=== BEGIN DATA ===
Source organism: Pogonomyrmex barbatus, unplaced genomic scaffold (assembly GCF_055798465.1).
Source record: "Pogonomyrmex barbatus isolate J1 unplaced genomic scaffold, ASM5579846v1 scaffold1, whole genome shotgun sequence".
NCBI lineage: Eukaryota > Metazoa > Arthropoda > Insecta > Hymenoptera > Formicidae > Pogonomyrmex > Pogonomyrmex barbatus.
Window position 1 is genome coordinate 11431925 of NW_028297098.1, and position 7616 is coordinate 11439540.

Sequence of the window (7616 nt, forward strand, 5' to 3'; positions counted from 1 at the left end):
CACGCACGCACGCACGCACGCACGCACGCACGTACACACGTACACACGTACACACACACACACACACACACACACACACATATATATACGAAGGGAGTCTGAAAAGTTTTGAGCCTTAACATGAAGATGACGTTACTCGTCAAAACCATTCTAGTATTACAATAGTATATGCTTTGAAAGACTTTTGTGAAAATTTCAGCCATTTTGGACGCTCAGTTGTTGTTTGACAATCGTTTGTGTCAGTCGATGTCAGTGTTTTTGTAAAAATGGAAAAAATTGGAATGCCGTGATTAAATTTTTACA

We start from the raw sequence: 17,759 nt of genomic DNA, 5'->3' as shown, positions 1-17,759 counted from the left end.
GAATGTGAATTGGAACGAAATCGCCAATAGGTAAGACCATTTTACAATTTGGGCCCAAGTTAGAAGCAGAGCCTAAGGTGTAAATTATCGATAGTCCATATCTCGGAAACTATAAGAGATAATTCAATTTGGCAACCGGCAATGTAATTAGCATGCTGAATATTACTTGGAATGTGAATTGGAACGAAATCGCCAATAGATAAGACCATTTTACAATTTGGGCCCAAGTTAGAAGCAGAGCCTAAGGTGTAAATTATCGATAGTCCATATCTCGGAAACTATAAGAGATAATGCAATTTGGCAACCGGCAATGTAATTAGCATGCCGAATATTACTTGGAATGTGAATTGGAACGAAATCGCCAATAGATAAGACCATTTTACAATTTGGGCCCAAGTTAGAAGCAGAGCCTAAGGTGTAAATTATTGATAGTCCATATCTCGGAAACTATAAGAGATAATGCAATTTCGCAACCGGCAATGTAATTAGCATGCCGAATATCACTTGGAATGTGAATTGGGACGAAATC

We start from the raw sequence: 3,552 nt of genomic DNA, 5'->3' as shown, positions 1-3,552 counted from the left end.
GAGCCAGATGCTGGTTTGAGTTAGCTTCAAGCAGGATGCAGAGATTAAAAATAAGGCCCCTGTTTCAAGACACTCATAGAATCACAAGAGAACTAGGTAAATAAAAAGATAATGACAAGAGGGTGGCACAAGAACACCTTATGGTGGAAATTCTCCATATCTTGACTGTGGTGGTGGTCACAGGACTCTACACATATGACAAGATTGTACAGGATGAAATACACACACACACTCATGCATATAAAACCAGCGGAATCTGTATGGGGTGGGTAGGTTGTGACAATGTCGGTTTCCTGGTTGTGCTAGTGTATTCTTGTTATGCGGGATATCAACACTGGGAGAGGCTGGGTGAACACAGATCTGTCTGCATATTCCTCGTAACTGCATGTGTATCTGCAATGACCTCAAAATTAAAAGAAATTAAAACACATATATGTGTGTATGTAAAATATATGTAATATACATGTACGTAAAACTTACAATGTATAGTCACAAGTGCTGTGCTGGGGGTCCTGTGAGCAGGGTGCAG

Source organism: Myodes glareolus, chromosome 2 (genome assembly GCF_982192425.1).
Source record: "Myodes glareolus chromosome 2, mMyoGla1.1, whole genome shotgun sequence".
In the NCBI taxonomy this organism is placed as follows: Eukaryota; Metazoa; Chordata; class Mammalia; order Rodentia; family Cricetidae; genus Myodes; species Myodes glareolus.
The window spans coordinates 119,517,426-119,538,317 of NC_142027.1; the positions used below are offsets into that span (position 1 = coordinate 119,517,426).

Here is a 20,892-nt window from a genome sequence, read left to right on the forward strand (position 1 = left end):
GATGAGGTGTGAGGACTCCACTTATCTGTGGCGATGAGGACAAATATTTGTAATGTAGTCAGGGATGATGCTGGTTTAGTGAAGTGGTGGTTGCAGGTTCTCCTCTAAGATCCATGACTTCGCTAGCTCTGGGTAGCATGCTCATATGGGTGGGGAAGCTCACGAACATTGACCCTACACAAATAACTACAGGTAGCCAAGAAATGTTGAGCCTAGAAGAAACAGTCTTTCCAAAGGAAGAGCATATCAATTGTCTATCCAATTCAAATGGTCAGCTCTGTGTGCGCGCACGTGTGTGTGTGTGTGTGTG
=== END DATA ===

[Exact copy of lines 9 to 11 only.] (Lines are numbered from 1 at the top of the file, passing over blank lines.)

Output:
We start from the raw sequence: 3,552 nt of genomic DNA, 5'->3' as shown, positions 1-3,552 counted from the left end.
GAGCCAGATGCTGGTTTGAGTTAGCTTCAAGCAGGATGCAGAGATTAAAAATAAGGCCCCTGTTTCAAGACACTCATAGAATCACAAGAGAACTAGGTAAATAAAAAGATAATGACAAGAGGGTGGCACAAGAACACCTTATGGTGGAAATTCTCCATATCTTGACTGTGGTGGTGGTCACAGGACTCTACACATATGACAAGATTGTACAGGATGAAATACACACACACACTCATGCATATAAAACCAGCGGAATCTGTATGGGGTGGGTAGGTTGTGACAATGTCGGTTTCCTGGTTGTGCTAGTGTATTCTTGTTATGCGGGATATCAACACTGGGAGAGGCTGGGTGAACACAGATCTGTCTGCATATTCCTCGTAACTGCATGTGTATCTGCAATGACCTCAAAATTAAAAGAAATTAAAACACATATATGTGTGTATGTAAAATATATGTAATATACATGTACGTAAAACTTACAATGTATAGTCACAAGTGCTGTGCTGGGGGTCCTGTGAGCAGGGTGCAG

Source organism: Myodes glareolus, chromosome 2 (genome assembly GCF_982192425.1).